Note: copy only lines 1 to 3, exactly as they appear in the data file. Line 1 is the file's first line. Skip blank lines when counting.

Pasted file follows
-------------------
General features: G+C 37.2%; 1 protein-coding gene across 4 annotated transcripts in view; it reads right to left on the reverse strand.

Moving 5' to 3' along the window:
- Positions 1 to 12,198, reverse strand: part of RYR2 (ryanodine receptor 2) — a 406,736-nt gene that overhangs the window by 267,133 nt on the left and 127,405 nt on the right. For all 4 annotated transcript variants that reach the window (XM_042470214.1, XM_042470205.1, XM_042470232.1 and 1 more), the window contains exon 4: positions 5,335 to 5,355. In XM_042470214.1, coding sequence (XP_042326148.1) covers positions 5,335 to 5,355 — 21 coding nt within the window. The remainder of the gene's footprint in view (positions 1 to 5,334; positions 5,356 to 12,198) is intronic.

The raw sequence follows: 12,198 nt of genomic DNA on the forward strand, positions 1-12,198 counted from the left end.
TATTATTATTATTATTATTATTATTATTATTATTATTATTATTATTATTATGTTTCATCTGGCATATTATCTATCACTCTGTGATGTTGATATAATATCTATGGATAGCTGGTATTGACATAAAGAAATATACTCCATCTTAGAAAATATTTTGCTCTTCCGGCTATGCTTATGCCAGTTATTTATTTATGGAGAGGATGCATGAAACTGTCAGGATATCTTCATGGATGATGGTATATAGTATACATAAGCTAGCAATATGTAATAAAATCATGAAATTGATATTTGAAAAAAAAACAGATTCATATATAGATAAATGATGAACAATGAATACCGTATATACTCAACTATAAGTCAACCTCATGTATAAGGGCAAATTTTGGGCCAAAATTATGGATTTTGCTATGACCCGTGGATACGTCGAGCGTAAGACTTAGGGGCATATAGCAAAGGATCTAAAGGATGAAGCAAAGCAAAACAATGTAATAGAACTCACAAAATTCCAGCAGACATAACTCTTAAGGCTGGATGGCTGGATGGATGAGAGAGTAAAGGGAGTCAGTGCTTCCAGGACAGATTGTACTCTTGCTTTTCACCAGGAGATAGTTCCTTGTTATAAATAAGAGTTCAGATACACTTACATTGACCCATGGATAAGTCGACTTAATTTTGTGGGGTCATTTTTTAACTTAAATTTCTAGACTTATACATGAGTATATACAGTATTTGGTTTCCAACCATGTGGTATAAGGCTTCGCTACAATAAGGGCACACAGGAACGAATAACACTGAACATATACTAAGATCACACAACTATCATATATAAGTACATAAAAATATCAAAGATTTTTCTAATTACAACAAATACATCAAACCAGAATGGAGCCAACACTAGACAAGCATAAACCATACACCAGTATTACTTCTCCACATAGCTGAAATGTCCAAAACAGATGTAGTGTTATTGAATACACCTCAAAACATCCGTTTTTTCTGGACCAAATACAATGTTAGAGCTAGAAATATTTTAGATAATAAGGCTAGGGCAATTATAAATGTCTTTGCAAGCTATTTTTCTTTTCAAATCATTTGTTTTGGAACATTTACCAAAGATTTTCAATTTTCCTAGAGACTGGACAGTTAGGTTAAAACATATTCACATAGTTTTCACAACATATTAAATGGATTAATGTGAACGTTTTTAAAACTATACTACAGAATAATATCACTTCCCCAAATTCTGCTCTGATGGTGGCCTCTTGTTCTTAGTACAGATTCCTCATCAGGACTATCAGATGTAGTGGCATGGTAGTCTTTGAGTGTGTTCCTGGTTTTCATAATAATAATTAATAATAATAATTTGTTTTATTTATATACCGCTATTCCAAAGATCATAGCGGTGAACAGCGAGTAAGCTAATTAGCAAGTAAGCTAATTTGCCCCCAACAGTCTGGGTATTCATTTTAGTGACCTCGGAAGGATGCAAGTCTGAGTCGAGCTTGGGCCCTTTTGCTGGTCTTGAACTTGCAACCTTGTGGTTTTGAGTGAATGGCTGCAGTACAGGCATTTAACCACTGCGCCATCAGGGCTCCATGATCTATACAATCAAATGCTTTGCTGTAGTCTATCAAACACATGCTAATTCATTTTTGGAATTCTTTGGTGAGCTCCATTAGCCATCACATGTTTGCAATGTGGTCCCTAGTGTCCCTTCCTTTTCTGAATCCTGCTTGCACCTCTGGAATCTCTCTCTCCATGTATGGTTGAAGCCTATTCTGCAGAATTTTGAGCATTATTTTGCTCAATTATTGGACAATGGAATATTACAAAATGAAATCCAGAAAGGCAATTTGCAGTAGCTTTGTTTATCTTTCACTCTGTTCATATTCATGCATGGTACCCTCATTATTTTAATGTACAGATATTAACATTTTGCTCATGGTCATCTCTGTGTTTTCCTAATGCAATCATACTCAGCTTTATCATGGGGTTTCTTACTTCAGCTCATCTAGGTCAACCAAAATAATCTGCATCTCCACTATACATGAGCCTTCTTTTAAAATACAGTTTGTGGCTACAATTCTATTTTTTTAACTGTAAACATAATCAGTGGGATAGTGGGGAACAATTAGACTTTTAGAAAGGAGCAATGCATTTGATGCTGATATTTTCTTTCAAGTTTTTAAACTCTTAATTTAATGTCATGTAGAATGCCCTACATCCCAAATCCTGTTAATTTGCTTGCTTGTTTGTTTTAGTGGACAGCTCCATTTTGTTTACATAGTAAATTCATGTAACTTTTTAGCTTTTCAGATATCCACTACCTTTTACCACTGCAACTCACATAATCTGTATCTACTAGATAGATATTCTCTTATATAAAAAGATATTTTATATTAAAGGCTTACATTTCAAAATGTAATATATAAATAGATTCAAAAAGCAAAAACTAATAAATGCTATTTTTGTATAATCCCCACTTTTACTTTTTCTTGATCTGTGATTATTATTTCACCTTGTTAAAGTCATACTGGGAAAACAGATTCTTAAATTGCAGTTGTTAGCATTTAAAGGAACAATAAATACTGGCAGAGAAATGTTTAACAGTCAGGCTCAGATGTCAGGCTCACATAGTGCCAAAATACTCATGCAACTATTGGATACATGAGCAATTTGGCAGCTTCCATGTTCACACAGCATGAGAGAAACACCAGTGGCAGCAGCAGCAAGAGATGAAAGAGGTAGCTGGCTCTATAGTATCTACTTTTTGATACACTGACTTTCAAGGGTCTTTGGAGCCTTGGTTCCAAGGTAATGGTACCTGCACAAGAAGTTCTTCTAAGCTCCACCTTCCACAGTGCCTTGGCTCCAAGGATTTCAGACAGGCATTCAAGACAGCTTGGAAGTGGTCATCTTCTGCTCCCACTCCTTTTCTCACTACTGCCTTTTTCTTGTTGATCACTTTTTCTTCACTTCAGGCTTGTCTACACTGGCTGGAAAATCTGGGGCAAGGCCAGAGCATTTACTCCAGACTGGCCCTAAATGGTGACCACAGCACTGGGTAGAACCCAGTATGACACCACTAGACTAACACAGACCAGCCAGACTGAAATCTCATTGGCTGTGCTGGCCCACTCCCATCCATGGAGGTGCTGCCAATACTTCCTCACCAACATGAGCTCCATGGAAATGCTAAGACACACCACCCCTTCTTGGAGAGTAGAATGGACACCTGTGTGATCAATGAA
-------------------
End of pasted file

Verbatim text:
General features: G+C 37.2%; 1 protein-coding gene across 4 annotated transcripts in view; it reads right to left on the reverse strand.

Moving 5' to 3' along the window:
- Positions 1 to 12,198, reverse strand: part of RYR2 (ryanodine receptor 2) — a 406,736-nt gene that overhangs the window by 267,133 nt on the left and 127,405 nt on the right. For all 4 annotated transcript variants that reach the window (XM_042470214.1, XM_042470205.1, XM_042470232.1 and 1 more), the window contains exon 4: positions 5,335 to 5,355. In XM_042470214.1, coding sequence (XP_042326148.1) covers positions 5,335 to 5,355 — 21 coding nt within the window. The remainder of the gene's footprint in view (positions 1 to 5,334; positions 5,356 to 12,198) is intronic.